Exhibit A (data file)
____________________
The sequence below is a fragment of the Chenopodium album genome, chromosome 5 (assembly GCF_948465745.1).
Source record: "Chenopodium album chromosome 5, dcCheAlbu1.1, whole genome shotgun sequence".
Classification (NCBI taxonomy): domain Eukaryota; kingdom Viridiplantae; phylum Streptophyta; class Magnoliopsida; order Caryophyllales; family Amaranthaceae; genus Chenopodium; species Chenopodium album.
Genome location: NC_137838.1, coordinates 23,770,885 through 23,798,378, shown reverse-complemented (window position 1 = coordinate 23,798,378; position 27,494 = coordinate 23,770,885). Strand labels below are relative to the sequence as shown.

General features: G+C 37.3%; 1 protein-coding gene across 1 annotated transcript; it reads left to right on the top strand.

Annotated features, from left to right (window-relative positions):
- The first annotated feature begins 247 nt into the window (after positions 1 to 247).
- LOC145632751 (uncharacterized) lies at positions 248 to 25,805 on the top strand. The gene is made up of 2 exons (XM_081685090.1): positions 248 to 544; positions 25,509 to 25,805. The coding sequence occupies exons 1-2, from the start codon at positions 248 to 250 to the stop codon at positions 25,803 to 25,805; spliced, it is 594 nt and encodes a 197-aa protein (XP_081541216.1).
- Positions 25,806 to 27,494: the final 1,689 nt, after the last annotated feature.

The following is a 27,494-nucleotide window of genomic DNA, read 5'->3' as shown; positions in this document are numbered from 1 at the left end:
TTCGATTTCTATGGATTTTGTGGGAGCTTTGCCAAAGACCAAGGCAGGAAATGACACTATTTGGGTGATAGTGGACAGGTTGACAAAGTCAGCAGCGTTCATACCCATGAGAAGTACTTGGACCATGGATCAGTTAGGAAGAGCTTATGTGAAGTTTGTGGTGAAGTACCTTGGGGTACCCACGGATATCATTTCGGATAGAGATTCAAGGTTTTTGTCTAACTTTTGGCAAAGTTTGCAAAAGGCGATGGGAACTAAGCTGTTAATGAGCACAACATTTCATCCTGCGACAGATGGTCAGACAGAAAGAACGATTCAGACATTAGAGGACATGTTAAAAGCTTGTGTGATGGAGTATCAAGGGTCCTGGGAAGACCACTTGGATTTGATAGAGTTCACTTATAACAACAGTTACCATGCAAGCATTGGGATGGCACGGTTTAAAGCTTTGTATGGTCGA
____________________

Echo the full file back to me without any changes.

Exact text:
The sequence below is a fragment of the Chenopodium album genome, chromosome 5 (assembly GCF_948465745.1).
Source record: "Chenopodium album chromosome 5, dcCheAlbu1.1, whole genome shotgun sequence".
Classification (NCBI taxonomy): domain Eukaryota; kingdom Viridiplantae; phylum Streptophyta; class Magnoliopsida; order Caryophyllales; family Amaranthaceae; genus Chenopodium; species Chenopodium album.
Genome location: NC_137838.1, coordinates 23,770,885 through 23,798,378, shown reverse-complemented (window position 1 = coordinate 23,798,378; position 27,494 = coordinate 23,770,885). Strand labels below are relative to the sequence as shown.

General features: G+C 37.3%; 1 protein-coding gene across 1 annotated transcript; it reads left to right on the top strand.

Annotated features, from left to right (window-relative positions):
- The first annotated feature begins 247 nt into the window (after positions 1 to 247).
- LOC145632751 (uncharacterized) lies at positions 248 to 25,805 on the top strand. The gene is made up of 2 exons (XM_081685090.1): positions 248 to 544; positions 25,509 to 25,805. The coding sequence occupies exons 1-2, from the start codon at positions 248 to 250 to the stop codon at positions 25,803 to 25,805; spliced, it is 594 nt and encodes a 197-aa protein (XP_081541216.1).
- Positions 25,806 to 27,494: the final 1,689 nt, after the last annotated feature.

The following is a 27,494-nucleotide window of genomic DNA, read 5'->3' as shown; positions in this document are numbered from 1 at the left end:
TTCGATTTCTATGGATTTTGTGGGAGCTTTGCCAAAGACCAAGGCAGGAAATGACACTATTTGGGTGATAGTGGACAGGTTGACAAAGTCAGCAGCGTTCATACCCATGAGAAGTACTTGGACCATGGATCAGTTAGGAAGAGCTTATGTGAAGTTTGTGGTGAAGTACCTTGGGGTACCCACGGATATCATTTCGGATAGAGATTCAAGGTTTTTGTCTAACTTTTGGCAAAGTTTGCAAAAGGCGATGGGAACTAAGCTGTTAATGAGCACAACATTTCATCCTGCGACAGATGGTCAGACAGAAAGAACGATTCAGACATTAGAGGACATGTTAAAAGCTTGTGTGATGGAGTATCAAGGGTCCTGGGAAGACCACTTGGATTTGATAGAGTTCACTTATAACAACAGTTACCATGCAAGCATTGGGATGGCACGGTTTAAAGCTTTGTATGGTCGA